This book could have been called "Selections from the Book of Prime Number Records." However, I prefered the title which propelled you on the first place to open it, and perhaps (so I hope) to buy it! Richard K. Guy, with his winning ways, suggested the title to me, and I am grateful. But the book isn't very different from its parent. Like a bonsai, which has all the main characteristics of the full-sized tree, this little paperback should exert the same fatal attraction. I wish it to be as dangerous as the other one, in the saying of John Brillhart. I wish that you, young student, teacher or retired mathematician, engineer, computer buff, all of you who are friends of numbers, to be driven into thinking about the beautiful theory of prime numbers, with its inherent mystery. I wish you to exercise your brain and fingers-not vice-versa. But I do not wish you, specialist in number theory to look at this little book-most likely you have been eliminated from this shorter version-what a terrible feeling. But do not cry, you had your book already. This one is for those who will be taking over and should put their steps forward, mostly little, occasionally giant, to develop the science of numbers. Paulo Ribenboim Contents Preface vii Guiding the Reader xii Index of Notations xiii Introduction 1 1 How Many Prime Numbers Are There? 3 I. Euclid's Proof .. 3 11. Kummer's Proof 4 II. P6lya's Proof .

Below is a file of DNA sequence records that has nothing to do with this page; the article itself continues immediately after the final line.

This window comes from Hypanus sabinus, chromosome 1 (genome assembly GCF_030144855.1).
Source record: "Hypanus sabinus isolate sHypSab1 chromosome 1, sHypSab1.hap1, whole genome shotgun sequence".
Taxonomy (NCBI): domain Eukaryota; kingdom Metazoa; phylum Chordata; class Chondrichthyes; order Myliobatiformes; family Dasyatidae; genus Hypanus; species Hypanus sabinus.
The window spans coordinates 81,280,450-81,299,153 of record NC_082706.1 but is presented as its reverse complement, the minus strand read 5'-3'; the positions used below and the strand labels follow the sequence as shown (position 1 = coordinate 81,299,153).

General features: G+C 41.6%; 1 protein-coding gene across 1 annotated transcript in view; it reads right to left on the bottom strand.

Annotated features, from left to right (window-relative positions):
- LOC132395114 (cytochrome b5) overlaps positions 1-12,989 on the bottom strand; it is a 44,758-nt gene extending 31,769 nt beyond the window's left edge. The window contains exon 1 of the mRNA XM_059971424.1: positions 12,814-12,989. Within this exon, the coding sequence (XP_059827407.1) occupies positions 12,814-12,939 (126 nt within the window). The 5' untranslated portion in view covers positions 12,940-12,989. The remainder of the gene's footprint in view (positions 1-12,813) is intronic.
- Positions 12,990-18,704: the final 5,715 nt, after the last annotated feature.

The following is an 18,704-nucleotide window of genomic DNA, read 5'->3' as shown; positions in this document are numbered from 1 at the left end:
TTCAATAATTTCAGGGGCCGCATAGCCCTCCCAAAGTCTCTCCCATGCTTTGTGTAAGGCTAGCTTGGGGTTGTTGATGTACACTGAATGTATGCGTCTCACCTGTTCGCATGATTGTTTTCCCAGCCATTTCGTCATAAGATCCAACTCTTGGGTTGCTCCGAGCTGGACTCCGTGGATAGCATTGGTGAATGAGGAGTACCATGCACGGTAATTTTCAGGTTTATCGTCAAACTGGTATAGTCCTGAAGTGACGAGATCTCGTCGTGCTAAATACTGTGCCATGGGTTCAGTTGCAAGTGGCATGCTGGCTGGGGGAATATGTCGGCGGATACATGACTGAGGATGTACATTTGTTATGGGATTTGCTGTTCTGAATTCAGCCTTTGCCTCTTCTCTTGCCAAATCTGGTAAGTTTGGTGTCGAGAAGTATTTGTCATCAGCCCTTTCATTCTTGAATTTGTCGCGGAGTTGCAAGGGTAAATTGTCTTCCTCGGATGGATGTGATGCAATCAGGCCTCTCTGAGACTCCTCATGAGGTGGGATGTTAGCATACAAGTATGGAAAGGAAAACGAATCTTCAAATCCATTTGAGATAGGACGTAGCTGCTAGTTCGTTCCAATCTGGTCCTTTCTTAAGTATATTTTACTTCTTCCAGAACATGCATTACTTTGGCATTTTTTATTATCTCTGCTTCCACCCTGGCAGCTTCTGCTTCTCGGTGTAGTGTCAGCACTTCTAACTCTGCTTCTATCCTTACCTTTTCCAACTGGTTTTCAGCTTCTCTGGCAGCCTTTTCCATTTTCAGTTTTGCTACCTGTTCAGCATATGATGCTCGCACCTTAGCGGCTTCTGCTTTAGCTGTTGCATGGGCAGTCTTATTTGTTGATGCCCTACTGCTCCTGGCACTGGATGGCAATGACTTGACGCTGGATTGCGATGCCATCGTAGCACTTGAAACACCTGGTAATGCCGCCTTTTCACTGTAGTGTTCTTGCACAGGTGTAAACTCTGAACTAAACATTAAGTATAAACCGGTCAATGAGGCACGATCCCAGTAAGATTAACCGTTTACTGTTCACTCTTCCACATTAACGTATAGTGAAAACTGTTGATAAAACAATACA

1 How Many Prime Numbers Are There? -- 2 How to Recognize Whether a Natural Number is a Prime -- 3 Are There Functions Defining Prime Numbers? -- 4 How Are the Prime Numbers Distributed? -- 5 Which Special Kinds of Primes Have Been Considered? -- 6 Heuristic and Probabilistic Results about Prime Numbers -- Conclusion -- Primes up to 10,000 -- Index of Tables -- Index of Records -- Index of Names -- Gallimawfries